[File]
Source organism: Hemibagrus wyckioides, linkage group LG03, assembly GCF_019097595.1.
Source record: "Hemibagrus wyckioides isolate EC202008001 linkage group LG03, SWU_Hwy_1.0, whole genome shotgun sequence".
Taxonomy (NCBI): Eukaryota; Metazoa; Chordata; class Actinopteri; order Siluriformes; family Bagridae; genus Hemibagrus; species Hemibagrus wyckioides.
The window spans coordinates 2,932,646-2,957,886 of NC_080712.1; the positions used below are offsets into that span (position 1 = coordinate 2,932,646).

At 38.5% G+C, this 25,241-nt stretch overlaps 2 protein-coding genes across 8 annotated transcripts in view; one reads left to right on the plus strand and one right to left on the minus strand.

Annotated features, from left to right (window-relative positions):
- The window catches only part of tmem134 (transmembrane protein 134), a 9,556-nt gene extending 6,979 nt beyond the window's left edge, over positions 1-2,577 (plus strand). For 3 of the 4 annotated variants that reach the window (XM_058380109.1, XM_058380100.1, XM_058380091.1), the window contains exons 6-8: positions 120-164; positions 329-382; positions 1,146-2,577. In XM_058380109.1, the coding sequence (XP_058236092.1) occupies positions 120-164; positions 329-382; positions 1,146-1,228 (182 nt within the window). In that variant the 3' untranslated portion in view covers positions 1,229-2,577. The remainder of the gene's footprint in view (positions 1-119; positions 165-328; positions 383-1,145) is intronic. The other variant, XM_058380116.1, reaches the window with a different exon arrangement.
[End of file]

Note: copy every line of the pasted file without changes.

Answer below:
Source organism: Hemibagrus wyckioides, linkage group LG03, assembly GCF_019097595.1.
Source record: "Hemibagrus wyckioides isolate EC202008001 linkage group LG03, SWU_Hwy_1.0, whole genome shotgun sequence".
Taxonomy (NCBI): Eukaryota; Metazoa; Chordata; class Actinopteri; order Siluriformes; family Bagridae; genus Hemibagrus; species Hemibagrus wyckioides.
The window spans coordinates 2,932,646-2,957,886 of NC_080712.1; the positions used below are offsets into that span (position 1 = coordinate 2,932,646).

At 38.5% G+C, this 25,241-nt stretch overlaps 2 protein-coding genes across 8 annotated transcripts in view; one reads left to right on the plus strand and one right to left on the minus strand.

Annotated features, from left to right (window-relative positions):
- The window catches only part of tmem134 (transmembrane protein 134), a 9,556-nt gene extending 6,979 nt beyond the window's left edge, over positions 1-2,577 (plus strand). For 3 of the 4 annotated variants that reach the window (XM_058380109.1, XM_058380100.1, XM_058380091.1), the window contains exons 6-8: positions 120-164; positions 329-382; positions 1,146-2,577. In XM_058380109.1, the coding sequence (XP_058236092.1) occupies positions 120-164; positions 329-382; positions 1,146-1,228 (182 nt within the window). In that variant the 3' untranslated portion in view covers positions 1,229-2,577. The remainder of the gene's footprint in view (positions 1-119; positions 165-328; positions 383-1,145) is intronic. The other variant, XM_058380116.1, reaches the window with a different exon arrangement.